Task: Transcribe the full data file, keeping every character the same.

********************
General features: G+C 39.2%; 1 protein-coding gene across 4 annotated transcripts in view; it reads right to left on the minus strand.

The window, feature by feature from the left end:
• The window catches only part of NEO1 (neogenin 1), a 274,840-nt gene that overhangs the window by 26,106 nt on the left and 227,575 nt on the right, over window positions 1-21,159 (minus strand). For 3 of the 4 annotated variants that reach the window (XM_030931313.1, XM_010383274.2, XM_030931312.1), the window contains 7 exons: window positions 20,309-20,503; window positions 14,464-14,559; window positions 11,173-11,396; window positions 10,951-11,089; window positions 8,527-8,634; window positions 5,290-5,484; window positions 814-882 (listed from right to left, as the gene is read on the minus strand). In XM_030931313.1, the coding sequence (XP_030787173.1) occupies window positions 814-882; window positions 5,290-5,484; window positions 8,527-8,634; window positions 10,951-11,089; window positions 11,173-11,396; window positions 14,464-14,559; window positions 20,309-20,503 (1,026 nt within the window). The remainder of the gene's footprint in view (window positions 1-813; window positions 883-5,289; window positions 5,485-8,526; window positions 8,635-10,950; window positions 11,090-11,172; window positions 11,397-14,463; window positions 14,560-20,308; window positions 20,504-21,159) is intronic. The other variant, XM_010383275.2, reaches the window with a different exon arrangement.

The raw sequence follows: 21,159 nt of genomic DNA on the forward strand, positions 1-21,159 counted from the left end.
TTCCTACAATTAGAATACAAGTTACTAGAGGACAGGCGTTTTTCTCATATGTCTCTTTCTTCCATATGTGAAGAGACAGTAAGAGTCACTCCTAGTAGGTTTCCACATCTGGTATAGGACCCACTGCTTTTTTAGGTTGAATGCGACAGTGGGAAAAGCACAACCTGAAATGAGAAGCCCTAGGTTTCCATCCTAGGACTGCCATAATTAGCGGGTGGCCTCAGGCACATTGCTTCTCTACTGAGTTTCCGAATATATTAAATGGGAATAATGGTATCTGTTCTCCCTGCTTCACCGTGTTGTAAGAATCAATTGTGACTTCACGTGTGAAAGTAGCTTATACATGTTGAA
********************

General features: G+C 39.2%; 1 protein-coding gene across 4 annotated transcripts in view; it reads right to left on the minus strand.

The window, feature by feature from the left end:
• The window catches only part of NEO1 (neogenin 1), a 274,840-nt gene that overhangs the window by 26,106 nt on the left and 227,575 nt on the right, over window positions 1-21,159 (minus strand). For 3 of the 4 annotated variants that reach the window (XM_030931313.1, XM_010383274.2, XM_030931312.1), the window contains 7 exons: window positions 20,309-20,503; window positions 14,464-14,559; window positions 11,173-11,396; window positions 10,951-11,089; window positions 8,527-8,634; window positions 5,290-5,484; window positions 814-882 (listed from right to left, as the gene is read on the minus strand). In XM_030931313.1, the coding sequence (XP_030787173.1) occupies window positions 814-882; window positions 5,290-5,484; window positions 8,527-8,634; window positions 10,951-11,089; window positions 11,173-11,396; window positions 14,464-14,559; window positions 20,309-20,503 (1,026 nt within the window). The remainder of the gene's footprint in view (window positions 1-813; window positions 883-5,289; window positions 5,485-8,526; window positions 8,635-10,950; window positions 11,090-11,172; window positions 11,397-14,463; window positions 14,560-20,308; window positions 20,504-21,159) is intronic. The other variant, XM_010383275.2, reaches the window with a different exon arrangement.

The raw sequence follows: 21,159 nt of genomic DNA on the forward strand, positions 1-21,159 counted from the left end.
TTCCTACAATTAGAATACAAGTTACTAGAGGACAGGCGTTTTTCTCATATGTCTCTTTCTTCCATATGTGAAGAGACAGTAAGAGTCACTCCTAGTAGGTTTCCACATCTGGTATAGGACCCACTGCTTTTTTAGGTTGAATGCGACAGTGGGAAAAGCACAACCTGAAATGAGAAGCCCTAGGTTTCCATCCTAGGACTGCCATAATTAGCGGGTGGCCTCAGGCACATTGCTTCTCTACTGAGTTTCCGAATATATTAAATGGGAATAATGGTATCTGTTCTCCCTGCTTCACCGTGTTGTAAGAATCAATTGTGACTTCACGTGTGAAAGTAGCTTATACATGTTGAA